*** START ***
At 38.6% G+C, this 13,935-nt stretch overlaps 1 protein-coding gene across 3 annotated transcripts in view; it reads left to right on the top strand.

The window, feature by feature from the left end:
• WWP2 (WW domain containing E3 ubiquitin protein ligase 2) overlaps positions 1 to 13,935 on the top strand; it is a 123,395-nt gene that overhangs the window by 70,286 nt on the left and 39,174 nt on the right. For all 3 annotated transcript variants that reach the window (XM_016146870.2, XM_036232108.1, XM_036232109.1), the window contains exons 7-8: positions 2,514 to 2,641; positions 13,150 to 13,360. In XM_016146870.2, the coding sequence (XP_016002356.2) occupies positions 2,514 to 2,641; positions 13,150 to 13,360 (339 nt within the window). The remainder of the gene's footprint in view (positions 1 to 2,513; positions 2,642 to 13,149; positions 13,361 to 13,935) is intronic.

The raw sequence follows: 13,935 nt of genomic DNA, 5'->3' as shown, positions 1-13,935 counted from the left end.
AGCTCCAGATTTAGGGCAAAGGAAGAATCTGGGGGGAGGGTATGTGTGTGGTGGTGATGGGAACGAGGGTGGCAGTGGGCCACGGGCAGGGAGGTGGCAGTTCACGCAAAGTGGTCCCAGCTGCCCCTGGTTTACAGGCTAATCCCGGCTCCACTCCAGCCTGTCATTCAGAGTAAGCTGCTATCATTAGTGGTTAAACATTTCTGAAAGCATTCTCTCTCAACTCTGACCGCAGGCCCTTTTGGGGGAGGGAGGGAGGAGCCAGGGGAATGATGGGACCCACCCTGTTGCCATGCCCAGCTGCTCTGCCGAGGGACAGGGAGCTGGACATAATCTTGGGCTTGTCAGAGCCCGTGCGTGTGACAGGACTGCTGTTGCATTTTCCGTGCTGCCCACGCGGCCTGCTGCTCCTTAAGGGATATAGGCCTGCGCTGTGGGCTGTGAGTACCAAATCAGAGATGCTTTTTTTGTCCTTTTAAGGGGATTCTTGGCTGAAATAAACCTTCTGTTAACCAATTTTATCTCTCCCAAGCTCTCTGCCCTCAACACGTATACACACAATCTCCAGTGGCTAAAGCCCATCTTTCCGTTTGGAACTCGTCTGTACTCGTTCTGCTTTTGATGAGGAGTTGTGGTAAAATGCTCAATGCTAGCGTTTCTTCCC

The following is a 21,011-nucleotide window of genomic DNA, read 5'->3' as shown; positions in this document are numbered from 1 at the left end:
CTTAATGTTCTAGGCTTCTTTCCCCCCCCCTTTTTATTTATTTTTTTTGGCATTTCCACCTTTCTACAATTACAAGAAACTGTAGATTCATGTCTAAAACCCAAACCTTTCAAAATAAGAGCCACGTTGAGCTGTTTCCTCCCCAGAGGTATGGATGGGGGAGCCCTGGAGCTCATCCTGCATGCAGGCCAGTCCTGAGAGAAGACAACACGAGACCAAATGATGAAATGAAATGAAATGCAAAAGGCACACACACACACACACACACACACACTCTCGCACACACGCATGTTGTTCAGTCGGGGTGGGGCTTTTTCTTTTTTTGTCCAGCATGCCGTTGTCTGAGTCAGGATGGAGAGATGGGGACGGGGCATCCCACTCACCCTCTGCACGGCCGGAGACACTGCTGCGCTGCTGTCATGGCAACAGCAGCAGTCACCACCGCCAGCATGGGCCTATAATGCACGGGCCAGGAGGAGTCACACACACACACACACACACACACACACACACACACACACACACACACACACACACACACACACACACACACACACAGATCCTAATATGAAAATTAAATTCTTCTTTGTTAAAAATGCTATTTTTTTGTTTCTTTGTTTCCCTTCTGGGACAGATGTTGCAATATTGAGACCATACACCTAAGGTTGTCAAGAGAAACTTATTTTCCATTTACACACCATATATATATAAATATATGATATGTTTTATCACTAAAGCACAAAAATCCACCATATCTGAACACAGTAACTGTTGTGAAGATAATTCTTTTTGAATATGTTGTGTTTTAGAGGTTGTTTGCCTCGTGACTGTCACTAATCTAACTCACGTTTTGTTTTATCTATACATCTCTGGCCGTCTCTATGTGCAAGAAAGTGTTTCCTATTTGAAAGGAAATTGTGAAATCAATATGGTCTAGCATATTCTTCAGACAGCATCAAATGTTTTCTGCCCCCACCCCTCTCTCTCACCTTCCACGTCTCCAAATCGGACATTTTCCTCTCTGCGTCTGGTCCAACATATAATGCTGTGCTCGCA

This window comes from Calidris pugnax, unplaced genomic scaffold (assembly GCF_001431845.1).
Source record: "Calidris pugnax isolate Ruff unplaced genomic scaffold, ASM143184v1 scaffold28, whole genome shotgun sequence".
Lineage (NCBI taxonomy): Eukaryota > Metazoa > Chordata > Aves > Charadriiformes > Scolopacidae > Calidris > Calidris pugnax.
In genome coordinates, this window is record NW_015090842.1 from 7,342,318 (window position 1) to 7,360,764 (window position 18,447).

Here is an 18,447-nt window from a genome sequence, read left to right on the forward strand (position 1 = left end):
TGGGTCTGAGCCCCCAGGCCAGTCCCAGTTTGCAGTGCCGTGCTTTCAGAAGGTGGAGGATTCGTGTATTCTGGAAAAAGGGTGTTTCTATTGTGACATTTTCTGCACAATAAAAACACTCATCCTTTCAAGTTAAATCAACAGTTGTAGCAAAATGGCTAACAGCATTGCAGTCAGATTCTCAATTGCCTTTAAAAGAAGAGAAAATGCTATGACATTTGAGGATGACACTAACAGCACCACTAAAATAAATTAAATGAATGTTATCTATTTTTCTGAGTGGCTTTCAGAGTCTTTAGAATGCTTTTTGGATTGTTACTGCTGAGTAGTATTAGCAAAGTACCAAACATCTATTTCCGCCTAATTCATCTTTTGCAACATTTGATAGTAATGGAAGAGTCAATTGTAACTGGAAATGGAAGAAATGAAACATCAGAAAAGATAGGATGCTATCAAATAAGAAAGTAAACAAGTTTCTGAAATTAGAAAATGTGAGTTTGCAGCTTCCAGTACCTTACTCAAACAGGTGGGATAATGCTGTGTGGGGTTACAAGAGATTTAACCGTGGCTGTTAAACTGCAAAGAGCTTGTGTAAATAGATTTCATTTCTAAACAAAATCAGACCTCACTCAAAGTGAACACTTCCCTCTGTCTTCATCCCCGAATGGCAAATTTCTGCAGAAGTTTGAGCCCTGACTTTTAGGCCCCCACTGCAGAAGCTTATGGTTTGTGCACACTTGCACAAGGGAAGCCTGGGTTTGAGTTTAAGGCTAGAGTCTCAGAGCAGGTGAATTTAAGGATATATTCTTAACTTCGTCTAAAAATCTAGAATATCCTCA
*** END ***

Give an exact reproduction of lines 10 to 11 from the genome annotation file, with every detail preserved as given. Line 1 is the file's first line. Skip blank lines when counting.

Lineage (NCBI taxonomy): Eukaryota > Metazoa > Chordata > Aves > Charadriiformes > Scolopacidae > Calidris > Calidris pugnax.
In genome coordinates, this window is record NW_015090842.1 from 7,342,318 (window position 1) to 7,360,764 (window position 18,447).